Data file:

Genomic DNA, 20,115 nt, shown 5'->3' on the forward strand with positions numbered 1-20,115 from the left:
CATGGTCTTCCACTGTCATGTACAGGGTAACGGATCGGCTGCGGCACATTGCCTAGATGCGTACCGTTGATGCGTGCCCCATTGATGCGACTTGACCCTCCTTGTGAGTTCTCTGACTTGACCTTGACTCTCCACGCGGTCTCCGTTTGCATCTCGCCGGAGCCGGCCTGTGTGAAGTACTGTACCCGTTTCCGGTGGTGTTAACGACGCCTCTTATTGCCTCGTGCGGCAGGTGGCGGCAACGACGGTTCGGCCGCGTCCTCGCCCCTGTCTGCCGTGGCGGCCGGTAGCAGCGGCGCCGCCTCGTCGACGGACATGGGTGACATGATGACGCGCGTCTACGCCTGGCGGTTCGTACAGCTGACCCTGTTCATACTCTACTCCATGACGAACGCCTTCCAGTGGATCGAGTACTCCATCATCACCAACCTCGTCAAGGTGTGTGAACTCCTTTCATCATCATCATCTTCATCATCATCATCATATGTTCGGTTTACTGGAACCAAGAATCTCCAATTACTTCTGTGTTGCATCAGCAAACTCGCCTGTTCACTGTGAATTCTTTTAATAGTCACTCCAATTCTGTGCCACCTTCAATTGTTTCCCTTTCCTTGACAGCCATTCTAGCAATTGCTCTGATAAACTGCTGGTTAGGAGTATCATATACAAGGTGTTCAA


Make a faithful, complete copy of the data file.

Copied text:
Genomic DNA, 20,115 nt, shown 5'->3' on the forward strand with positions numbered 1-20,115 from the left:
CATGGTCTTCCACTGTCATGTACAGGGTAACGGATCGGCTGCGGCACATTGCCTAGATGCGTACCGTTGATGCGTGCCCCATTGATGCGACTTGACCCTCCTTGTGAGTTCTCTGACTTGACCTTGACTCTCCACGCGGTCTCCGTTTGCATCTCGCCGGAGCCGGCCTGTGTGAAGTACTGTACCCGTTTCCGGTGGTGTTAACGACGCCTCTTATTGCCTCGTGCGGCAGGTGGCGGCAACGACGGTTCGGCCGCGTCCTCGCCCCTGTCTGCCGTGGCGGCCGGTAGCAGCGGCGCCGCCTCGTCGACGGACATGGGTGACATGATGACGCGCGTCTACGCCTGGCGGTTCGTACAGCTGACCCTGTTCATACTCTACTCCATGACGAACGCCTTCCAGTGGATCGAGTACTCCATCATCACCAACCTCGTCAAGGTGTGTGAACTCCTTTCATCATCATCATCTTCATCATCATCATCATATGTTCGGTTTACTGGAACCAAGAATCTCCAATTACTTCTGTGTTGCATCAGCAAACTCGCCTGTTCACTGTGAATTCTTTTAATAGTCACTCCAATTCTGTGCCACCTTCAATTGTTTCCCTTTCCTTGACAGCCATTCTAGCAATTGCTCTGATAAACTGCTGGTTAGGAGTATCATATACAAGGTGTTCAA